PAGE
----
Q: How should I test a new trumpet?
What follows approaches the ideal for testing sound, response, intonation and resistance. There are few things in life that can be experienced at the ideal level, but try to get as many of these things together as you can.
1) Test the horn with at least one knowledgeable friend. You need someone to listen and compare. The sound is different on the audience’s side of the horn.
2) Try to make arrangements to test the horn in a hall that you will be playing. Some horns sound better in different settings, so you should try the horn out, if possible, where it will actually be played.
3) Make sure to take with you
- your old horn for comparison’s sake
- a tuner
- music with which you are familiar and which you would probably play with the new horn
1) Check for dents, dings and finish problems.
2) Check out the valves for the feel. Oil if necessary. Rock the valves back and forth to see if there is excess looseness. Make sure the stems and valve buttons are screwed in tightly.
3) Check the valve caps, water keys, and slides to see if they are movable and functional.
4) Check for valve leakage by removing a slide crook, placing a finger over the outlet port, and blowing on the leadpipe. To test the entire horn for leaks, you can put a soft rubber ball into the bell and blow on the leadpipe. This also helps to check to make sure the water key corks are sealing. It is not very illuminating to test a horn with a leaky water key.
5) Pull out the second valve slide (push the valve down first) and look in the ports. When the valve is pushed down, all you should be able to see is the inside of the valve bore. If you can see any of the exterior of the valve itself, the valve is way out of alignment and the horn will not play as well as it should if the valves are aligned. Kinda like test driving a car when one of the cylinders isn’t hitting.
6) Check the seal on the valves buy pulling out each valve slide half way, then depressing the valve. If the seal is satisfactory, there will be a light “thunk” made as the vacuum is opened by the valve.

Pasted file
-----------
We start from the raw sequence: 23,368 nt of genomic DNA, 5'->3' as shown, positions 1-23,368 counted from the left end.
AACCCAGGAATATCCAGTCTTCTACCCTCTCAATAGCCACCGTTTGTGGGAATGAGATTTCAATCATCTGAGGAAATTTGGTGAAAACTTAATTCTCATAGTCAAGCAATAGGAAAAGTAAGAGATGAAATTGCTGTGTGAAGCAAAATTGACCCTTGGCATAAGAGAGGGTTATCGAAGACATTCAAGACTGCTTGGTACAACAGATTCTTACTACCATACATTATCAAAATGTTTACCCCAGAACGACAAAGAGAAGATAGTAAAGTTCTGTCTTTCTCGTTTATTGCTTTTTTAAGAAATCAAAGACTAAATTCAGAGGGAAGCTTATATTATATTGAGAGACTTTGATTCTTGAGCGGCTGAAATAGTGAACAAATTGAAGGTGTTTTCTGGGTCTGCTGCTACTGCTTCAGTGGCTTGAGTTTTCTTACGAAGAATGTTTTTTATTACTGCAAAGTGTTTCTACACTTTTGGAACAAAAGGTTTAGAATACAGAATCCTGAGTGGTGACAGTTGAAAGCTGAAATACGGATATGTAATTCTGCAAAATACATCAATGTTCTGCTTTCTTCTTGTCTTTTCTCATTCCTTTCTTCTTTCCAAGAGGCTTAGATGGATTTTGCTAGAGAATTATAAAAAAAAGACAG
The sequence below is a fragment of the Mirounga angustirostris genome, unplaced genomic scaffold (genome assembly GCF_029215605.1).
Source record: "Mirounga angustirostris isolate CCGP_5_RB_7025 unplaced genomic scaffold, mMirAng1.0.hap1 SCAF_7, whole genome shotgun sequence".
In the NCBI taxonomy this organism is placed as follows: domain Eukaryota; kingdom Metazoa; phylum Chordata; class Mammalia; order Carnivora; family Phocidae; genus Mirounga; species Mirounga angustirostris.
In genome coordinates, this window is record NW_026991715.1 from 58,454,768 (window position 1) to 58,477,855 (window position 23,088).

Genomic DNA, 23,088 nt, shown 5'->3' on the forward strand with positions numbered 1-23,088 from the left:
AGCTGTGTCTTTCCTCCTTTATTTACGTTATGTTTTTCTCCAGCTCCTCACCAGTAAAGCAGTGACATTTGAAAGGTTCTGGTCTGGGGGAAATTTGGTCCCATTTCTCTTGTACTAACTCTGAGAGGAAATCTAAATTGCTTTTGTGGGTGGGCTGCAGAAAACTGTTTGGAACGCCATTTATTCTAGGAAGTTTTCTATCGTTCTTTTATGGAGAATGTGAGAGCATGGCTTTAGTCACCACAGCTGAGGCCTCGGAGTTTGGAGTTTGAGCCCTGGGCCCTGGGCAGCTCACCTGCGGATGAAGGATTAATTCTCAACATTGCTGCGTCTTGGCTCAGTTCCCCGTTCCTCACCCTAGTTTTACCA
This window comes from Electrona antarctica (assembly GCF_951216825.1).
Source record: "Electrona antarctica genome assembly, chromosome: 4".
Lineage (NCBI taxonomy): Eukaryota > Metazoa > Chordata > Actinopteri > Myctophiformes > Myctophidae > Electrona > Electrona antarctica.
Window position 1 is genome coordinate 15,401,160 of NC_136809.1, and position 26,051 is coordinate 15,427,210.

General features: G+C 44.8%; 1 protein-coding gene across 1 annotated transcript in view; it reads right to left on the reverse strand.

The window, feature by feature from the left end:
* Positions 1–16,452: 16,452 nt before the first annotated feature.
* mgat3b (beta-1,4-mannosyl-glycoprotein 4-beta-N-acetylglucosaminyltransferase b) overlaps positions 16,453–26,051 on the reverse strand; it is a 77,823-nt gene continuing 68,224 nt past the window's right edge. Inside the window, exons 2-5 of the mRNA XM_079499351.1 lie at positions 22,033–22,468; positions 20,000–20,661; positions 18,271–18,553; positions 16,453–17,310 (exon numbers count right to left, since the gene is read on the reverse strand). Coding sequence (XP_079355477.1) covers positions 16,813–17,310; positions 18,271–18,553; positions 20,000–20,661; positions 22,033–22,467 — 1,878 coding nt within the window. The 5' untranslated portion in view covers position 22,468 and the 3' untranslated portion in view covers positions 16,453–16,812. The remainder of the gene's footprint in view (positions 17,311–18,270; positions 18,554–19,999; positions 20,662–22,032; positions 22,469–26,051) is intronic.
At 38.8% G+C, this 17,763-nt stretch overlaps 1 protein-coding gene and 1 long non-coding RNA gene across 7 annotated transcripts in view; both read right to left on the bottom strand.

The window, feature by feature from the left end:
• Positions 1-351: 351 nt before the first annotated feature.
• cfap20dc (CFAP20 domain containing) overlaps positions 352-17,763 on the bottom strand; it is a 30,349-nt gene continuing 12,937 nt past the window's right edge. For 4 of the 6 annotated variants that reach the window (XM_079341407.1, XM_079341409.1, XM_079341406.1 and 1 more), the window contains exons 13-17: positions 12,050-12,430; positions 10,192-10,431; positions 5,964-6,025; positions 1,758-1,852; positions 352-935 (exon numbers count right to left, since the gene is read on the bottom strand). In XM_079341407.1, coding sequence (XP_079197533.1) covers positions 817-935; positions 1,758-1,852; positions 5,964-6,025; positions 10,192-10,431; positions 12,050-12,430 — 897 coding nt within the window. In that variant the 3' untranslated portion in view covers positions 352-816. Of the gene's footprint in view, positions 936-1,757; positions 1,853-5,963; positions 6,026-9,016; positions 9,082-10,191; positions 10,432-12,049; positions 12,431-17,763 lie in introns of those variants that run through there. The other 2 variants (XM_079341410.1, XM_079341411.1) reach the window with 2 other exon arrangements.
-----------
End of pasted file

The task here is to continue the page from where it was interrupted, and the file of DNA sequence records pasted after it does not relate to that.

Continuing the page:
7) Check the condition of the leadpipe by removing the tuning crook and looking through the pipe for dirt or corrosion or red rot.
Playing the horn.
1) Play a few long tones in the middle register. Bend pitches until the center is found and the horn resonates as much as possible. Play a few long tones very softly.
2) Play a few long leisurely scales at mp over the range of the instrument to check the uniformity of the sound throughout the horn’s full range. Slur some and tongue some to see how easy it is to get the horn to speak. Play a couple as soft and as loud as you can.
3) Check intonation. Play several octave intervals in the mid range. Often the defects in intonation in the higher range is more a result of the horn/mouthpiece match, than it is of the horn itself. Schilke recommends playing the B major scale, a scale notoriously out of tune on many horns. If you’ve brought a tuner and are in a quiet location, playing the normal range of the instrument on the tuner will reveal the horn’s individual tendencies and weaknesses.
4) Play some lip slurs and shakes to determine the flexibility and response.
5) Play a few scales or arpeggios to try the high register to see how the horn responds and the resistance encountered.
6) Play the music that you’ve brought to see how the horn performs on music that you are familiar with.
7) Listen to what your knowledgeable friends say about the sound, let them help you by instructing you what to play again or to adjust. Alternate playing your old horn with the one you are trying out, giving the friends time to respond. Have the friends move around the hall, listening both beside you (as a player in your section might) and at the back of the hall.
Go out and play a bunch of horns. The one that sounds the best, feels the best, and you can afford–is the one to buy.
© 1999 by James F. Donaldson
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